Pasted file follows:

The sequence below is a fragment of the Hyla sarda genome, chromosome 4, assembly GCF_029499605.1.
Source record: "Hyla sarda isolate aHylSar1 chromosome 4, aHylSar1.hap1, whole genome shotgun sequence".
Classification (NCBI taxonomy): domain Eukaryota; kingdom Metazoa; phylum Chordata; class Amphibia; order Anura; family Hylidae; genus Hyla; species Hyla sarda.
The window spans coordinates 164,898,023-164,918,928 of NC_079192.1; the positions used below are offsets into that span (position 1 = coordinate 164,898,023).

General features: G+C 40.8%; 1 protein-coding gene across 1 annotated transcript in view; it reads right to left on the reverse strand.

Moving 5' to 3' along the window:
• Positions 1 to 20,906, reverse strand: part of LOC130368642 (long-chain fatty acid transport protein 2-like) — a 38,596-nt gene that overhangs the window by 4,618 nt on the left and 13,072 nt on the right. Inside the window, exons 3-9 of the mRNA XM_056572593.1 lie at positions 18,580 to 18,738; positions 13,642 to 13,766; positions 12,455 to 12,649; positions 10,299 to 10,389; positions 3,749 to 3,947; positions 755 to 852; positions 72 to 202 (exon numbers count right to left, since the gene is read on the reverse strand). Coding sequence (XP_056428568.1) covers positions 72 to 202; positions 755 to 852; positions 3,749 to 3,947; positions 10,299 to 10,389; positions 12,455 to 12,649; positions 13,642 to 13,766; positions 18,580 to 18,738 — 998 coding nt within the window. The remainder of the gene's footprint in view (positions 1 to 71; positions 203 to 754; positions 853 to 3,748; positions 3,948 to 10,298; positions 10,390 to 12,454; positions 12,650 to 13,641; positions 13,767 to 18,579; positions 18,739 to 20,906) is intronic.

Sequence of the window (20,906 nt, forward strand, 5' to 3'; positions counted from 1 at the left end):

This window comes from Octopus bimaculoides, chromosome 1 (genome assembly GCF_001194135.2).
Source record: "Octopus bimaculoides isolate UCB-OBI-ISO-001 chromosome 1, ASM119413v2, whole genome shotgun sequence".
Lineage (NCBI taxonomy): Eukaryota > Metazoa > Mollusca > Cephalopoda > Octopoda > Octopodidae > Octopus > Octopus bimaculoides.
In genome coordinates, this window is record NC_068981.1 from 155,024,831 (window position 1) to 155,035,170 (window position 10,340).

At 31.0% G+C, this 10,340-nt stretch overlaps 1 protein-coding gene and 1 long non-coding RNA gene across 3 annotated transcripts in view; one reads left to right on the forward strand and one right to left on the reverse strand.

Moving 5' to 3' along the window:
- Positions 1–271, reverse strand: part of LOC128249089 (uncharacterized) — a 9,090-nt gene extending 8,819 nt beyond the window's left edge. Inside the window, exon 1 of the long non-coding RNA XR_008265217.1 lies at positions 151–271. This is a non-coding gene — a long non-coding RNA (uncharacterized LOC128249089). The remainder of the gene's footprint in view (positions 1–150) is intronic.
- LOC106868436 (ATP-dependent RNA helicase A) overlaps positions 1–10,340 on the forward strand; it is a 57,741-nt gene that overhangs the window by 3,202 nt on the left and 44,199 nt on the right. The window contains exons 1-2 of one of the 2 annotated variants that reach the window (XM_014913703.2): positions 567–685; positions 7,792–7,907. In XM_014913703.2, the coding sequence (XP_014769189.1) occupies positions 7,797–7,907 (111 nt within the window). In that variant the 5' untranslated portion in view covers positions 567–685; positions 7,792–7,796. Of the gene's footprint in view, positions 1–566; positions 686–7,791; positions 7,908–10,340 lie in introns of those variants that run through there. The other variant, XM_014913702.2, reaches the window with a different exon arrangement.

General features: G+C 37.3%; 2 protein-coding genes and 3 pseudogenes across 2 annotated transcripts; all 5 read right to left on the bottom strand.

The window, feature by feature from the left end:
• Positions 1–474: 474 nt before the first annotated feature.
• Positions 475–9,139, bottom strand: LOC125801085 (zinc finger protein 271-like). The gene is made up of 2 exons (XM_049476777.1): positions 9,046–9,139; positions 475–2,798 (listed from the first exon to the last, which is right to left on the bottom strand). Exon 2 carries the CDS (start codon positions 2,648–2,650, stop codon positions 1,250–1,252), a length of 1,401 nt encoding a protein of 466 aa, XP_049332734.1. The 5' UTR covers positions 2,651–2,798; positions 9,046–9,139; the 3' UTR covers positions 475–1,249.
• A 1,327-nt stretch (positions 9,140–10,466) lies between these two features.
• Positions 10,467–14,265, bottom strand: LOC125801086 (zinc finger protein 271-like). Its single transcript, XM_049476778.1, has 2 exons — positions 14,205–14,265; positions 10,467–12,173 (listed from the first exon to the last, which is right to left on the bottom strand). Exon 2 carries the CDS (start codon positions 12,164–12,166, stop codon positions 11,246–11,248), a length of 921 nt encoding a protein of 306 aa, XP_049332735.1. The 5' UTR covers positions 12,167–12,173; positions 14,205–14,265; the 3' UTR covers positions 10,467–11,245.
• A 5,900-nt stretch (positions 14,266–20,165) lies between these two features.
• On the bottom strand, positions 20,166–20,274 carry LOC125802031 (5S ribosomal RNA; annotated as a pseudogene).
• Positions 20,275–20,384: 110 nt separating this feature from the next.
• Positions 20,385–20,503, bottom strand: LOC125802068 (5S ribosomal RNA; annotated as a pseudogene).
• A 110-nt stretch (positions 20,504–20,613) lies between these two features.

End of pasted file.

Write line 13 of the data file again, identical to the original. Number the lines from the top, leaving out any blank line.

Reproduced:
At 31.0% G+C, this 10,340-nt stretch overlaps 1 protein-coding gene and 1 long non-coding RNA gene across 3 annotated transcripts in view; one reads left to right on the forward strand and one right to left on the reverse strand.